01 Apr The Only Value That’s Relevant
The Only Value That is Relevant
Do you remember Sales 101? One of the first lessons is the difference between features and benefits. Here’s a quick review:
Features are the elements of an offering, e.g. “We have the most sophisticated purchasing program in the industry.”
Benefits, on the other hand, answer the question, “What’s in it for the client?” So, in this example, the benefit statement might be; “Installing our purchasing program will reduce your costs by 7% and allow you to improve customer satisfaction by an estimated 20% with a fresher and more varied selection.”
The extent, to which the benefit fulfills a recognized unmet need, or a prioritized client expectation, is the extent to which the associated feature contains “Relevant Value” for that client. What we know, or think we know (because we’re the experts – right?) really doesn’t matter much, unless we can successfully educate the client about its importance – and its relevance.
Here’s an exercise to help us get there, we call it “3 Perspectives”:
- List the major features (not benefits) of the service that you are providing. Limit the list to no more than 10.
- Create 3 columns, the first is titled, “Our Client’s Perspective”, the 2nd is “What We Know To Be True” and the 3rd is “Ideal for Client Retention”.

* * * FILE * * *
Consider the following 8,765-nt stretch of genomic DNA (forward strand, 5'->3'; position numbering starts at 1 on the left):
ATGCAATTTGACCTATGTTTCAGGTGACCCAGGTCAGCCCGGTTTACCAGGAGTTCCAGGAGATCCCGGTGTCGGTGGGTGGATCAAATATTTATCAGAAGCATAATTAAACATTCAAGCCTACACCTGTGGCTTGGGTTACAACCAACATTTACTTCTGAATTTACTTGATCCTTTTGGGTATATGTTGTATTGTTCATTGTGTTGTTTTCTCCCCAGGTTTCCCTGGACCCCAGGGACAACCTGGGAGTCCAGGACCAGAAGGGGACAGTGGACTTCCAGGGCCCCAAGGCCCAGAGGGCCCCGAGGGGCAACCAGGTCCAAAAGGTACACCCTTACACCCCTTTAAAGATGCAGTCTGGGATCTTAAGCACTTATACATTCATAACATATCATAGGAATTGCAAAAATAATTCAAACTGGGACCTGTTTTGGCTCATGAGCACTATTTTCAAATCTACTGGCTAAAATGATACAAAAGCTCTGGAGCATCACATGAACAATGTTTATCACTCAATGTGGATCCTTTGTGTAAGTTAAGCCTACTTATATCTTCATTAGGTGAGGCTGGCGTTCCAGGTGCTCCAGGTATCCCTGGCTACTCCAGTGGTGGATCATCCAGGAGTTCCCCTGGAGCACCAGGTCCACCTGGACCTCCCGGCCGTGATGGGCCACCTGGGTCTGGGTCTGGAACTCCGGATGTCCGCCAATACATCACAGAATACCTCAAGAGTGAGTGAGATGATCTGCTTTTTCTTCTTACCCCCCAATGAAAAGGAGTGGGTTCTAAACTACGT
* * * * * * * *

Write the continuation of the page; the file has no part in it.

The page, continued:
- In each column, you have 100 points to spend. Allocate the points among the features such that each column totals 100. (You should consider having different departments do different columns, e.g. Sales takes Column 1, Ops completes 2, Marketing #3.)
Then go back and identify the big differences in the column values across each feature. Where there are large gaps, these represent the major communication and education opportunities for the account team.
• Primary Communication / Education Opportunity: Clearly, if we know a certain feature is vitally important to our ability to do the job for a client – and the client doesn’t recognize its value – we have a big unrealized opportunity to communicate more effectively.
• Secondary Communication Opportunity: Conversely, if the client places high value on something we’ve failed to emphasize, that’s significant too. We should be promoting it!
• Strategic Necessity: Finally, if something that we need to be providing and communicating, in order to put us in the strongest position possible to retain this client, is not happening – we need to fix it. We may even need to invest in developing the capability that fills the gap (before our competitors do).
The wider the gaps – the more dysfunctional our alignment with any individual client. Simply stated – we’re just not on the same page – and when we’re not – we’re at risk.
“Relevant Value” – It means having the discipline to see the world from your client’s point of view – and the bias for action to respond accordingly. It’s when to be there with the cold drink of water, not the handful of diamonds.
Steve & John